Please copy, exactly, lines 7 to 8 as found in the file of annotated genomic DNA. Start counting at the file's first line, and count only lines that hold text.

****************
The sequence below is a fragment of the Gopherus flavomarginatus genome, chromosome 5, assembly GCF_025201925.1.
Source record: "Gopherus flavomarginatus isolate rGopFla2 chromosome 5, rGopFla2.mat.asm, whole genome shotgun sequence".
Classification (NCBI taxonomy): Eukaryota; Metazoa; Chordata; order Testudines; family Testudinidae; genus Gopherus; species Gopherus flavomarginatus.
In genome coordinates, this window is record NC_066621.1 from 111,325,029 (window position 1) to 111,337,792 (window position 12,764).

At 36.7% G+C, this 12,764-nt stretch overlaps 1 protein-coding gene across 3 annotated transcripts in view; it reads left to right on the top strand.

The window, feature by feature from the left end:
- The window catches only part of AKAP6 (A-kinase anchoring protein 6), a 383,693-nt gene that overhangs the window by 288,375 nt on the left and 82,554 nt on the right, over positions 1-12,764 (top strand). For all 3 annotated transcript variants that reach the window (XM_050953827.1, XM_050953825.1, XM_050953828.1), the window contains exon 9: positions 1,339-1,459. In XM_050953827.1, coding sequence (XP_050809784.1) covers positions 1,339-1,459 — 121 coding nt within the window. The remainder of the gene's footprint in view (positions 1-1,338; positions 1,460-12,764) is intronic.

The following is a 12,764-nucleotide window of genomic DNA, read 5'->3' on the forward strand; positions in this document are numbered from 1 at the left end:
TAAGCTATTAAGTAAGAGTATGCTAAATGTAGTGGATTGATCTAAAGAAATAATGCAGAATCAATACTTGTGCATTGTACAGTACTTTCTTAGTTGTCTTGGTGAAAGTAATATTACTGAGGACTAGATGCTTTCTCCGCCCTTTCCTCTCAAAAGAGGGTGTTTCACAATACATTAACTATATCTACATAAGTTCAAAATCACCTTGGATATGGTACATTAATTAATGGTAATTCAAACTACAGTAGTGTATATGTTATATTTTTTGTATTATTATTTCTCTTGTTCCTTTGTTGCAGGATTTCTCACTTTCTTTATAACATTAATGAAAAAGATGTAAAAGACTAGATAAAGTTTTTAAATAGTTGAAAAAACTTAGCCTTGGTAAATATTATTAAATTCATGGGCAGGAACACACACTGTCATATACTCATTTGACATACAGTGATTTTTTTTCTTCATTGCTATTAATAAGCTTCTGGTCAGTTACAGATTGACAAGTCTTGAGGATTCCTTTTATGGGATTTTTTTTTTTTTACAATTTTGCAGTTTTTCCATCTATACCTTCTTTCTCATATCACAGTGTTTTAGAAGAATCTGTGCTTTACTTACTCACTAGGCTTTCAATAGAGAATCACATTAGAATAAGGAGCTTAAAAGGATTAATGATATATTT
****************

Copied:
- The window catches only part of AKAP6 (A-kinase anchoring protein 6), a 383,693-nt gene that overhangs the window by 288,375 nt on the left and 82,554 nt on the right, over positions 1-12,764 (top strand). For all 3 annotated transcript variants that reach the window (XM_050953827.1, XM_050953825.1, XM_050953828.1), the window contains exon 9: positions 1,339-1,459. In XM_050953827.1, coding sequence (XP_050809784.1) covers positions 1,339-1,459 — 121 coding nt within the window. The remainder of the gene's footprint in view (positions 1-1,338; positions 1,460-12,764) is intronic.

The following is a 12,764-nucleotide window of genomic DNA, read 5'->3' on the forward strand; positions in this document are numbered from 1 at the left end: